04 May Should you accept a counter offer?
So you’ve handed in your resignation and are ready for that new challenge ahead. But then your boss pitches you a very attractive counter offer. If you’ve been feeling undervalued and underpaid in your current job, it can seem like the perfect solution. After all, the counter offer is likely to be a generous package of increased benefits and remuneration designed to incentivise you to stay put.
But should you accept a counter offer?
Without a doubt, this single topic is a hugely argued and contentious case across all industry spheres. Ultimately it is an individual choice to make but heed this advice; consider all consequences of the counter offer before making a final decision.
Consider the underlying issues that led to your job dissatisfaction are rarely solved by a bigger pay packet. You need to consider how serious you are about leaving and whether the reasons behind your employer’s counter offer are really in your best interests.
Is the counter offer in your best interests?
Reason behind the counter offer ?
Would your employer have offered you a better package if you hadn’t handed in your notice? If the answer is “no”, then you’re more likely to regret accepting a counter offer. If you’re truly valued by your employers then that should already be expressed in fair compensation or bonuses for your efforts. A pay rise won through a counter offer can seem disappointing if your achievements haven’t previously been noticed or rewarded.
Long term trust ?
There are several important factors that you need to consider before accepting a counter offer. By looking for employment elsewhere, you’ve broken the relationship with your employer. That bond of trust can be impossible to repair and may actually put your future job security at risk. Don’t be the employee who accepts a better package only to be axed as soon as your part of the project is complete.
Internal working relationships ?
Another unintended consequence of accepting a counter offer is the effect it can have on your internal office relationships. Can you deal with the sense of entitlement others may view of you and will your peers still be happy to work with you? 80% of those who accept counter offers say their relationships with co-workers flounder and their own productivity suffers as a result. Moving on when you’ve already made the decision to do so can be the best solution all round.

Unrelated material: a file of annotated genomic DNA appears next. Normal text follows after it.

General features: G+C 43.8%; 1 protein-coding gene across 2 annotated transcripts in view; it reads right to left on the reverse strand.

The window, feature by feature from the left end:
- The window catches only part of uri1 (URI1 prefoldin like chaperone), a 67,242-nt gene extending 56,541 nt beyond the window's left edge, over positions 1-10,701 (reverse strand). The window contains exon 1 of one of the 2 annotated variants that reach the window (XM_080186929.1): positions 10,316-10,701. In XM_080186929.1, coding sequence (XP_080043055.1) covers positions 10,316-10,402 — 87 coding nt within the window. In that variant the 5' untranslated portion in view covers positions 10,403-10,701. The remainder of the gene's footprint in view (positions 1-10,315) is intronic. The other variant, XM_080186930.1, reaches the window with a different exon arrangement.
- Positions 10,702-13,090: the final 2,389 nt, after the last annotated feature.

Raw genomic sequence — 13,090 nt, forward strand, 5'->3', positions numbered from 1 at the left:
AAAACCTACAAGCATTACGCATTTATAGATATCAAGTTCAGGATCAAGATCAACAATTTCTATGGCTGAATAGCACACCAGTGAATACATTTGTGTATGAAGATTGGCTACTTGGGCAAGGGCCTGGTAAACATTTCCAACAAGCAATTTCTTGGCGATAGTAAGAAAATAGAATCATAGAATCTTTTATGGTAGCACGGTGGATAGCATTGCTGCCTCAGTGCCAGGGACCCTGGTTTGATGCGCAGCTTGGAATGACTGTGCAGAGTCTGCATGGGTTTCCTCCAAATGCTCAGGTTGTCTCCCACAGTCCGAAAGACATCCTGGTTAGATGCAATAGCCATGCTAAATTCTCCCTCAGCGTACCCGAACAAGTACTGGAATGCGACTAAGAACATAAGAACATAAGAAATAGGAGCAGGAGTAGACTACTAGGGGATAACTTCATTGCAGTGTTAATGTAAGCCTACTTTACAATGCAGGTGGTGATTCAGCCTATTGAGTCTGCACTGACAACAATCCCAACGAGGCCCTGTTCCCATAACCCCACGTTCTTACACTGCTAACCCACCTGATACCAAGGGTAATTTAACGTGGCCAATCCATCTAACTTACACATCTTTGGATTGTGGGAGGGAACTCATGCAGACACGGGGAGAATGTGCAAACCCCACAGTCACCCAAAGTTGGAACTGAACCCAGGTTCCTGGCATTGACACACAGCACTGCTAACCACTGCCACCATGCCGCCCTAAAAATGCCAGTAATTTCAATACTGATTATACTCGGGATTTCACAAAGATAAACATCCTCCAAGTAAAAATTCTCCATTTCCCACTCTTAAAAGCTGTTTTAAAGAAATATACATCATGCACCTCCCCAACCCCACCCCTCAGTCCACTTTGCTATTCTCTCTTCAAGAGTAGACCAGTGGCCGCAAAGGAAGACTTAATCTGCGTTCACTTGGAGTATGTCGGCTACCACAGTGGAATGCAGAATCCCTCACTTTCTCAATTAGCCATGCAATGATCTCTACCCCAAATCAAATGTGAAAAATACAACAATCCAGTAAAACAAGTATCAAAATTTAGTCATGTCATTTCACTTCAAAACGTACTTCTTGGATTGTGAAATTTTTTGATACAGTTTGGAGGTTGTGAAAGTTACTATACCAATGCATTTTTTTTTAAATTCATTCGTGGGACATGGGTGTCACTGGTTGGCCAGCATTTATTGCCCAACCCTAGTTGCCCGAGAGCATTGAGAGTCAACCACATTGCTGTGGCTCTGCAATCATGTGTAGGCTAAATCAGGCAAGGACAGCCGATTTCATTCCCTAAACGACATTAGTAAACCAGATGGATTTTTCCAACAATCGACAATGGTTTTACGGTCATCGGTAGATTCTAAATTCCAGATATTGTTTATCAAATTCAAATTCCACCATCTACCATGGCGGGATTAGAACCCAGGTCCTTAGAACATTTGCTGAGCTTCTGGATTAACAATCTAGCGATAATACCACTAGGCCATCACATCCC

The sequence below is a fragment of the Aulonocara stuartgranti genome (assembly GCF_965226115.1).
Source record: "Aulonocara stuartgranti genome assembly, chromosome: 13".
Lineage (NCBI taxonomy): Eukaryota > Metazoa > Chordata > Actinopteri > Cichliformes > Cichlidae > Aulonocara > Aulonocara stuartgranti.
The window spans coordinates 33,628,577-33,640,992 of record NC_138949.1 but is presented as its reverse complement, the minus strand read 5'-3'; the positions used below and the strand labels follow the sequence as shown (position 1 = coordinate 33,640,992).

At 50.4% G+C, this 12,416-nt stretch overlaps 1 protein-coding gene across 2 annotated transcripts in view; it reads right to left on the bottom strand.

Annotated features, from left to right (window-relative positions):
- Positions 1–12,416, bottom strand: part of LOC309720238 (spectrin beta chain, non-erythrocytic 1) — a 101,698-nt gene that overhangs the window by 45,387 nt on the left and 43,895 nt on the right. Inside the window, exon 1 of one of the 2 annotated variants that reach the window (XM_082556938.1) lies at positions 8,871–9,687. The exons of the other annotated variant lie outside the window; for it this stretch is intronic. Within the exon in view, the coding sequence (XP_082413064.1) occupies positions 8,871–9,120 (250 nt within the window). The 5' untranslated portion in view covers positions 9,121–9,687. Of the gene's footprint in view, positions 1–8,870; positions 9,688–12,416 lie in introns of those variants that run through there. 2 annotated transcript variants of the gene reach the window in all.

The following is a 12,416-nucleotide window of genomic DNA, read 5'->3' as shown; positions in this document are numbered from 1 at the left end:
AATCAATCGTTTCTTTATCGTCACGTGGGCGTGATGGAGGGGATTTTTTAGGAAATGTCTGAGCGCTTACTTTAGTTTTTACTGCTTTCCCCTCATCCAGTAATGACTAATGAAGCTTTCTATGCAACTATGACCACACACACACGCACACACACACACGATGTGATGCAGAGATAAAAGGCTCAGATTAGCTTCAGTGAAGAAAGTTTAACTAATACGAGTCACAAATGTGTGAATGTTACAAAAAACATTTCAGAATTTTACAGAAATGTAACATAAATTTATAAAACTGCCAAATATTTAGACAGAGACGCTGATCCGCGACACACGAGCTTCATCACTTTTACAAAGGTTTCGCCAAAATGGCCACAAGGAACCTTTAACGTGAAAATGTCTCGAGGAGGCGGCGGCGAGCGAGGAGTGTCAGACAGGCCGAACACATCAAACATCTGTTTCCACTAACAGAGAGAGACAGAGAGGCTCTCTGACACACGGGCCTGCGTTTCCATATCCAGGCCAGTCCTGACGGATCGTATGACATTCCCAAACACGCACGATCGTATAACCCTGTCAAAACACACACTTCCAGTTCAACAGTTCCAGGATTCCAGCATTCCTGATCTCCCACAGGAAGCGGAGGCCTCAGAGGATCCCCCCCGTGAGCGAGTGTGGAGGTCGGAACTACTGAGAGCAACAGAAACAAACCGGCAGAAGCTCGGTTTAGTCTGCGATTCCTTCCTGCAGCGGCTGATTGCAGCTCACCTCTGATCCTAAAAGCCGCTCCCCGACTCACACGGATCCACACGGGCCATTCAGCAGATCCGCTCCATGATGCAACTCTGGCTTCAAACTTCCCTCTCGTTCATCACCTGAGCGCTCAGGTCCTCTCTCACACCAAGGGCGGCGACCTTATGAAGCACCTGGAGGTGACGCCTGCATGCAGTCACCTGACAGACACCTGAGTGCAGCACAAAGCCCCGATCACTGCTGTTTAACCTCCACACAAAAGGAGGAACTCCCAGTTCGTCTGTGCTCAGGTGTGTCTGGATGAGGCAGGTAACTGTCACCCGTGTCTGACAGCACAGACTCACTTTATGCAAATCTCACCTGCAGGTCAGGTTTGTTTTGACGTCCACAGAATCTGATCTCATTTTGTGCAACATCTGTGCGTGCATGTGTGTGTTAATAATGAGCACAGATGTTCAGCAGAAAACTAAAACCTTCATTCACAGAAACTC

Future career progression ?
Before you accept any counter offer, look at the bigger picture in terms of your career progression. Will your job title change and will you be given more responsibility? And if that’s the case, is it the outcome you wanted or can manage? If not, will you end up remaining in the same role with no prospects of promotion and actually damaging your career prospects? If you’re in a management position and tempted to use your position to leverage a counteroffer, don’t be surprised when your career stalls because you traded development for short term financial gain.
Consider your professional reputation; after successfully navigating your way through multiple interviews and securing a job offer you have no doubt earned a level of mutual respect from your future employers. To then reject the job offer based on a counter offer puts your own integrity into question in addition to creating a significant negative workload on the prospective employer to restart the hiring process. Often burnt bridges cannot easily be rebuilt at a later stage. You may have spent your career building an industry reputation to be proud of, yet this can easily be tarnished should you entertain playing two companies against each other for your own personal gain.
Look to the future
Before you accept or decline that counter offer, consider what you want your career to look like in 5 or 10 years time. If the career progression you crave isn’t on offer in your current position, it’s time to prioritise job satisfaction and long term opportunities over remuneration and move on. Statistics show the 50% of employees who accept counter-offers left the company within 12 months. This Harvard Business Review advice podcast offers further viewpoints on these delicate considerations.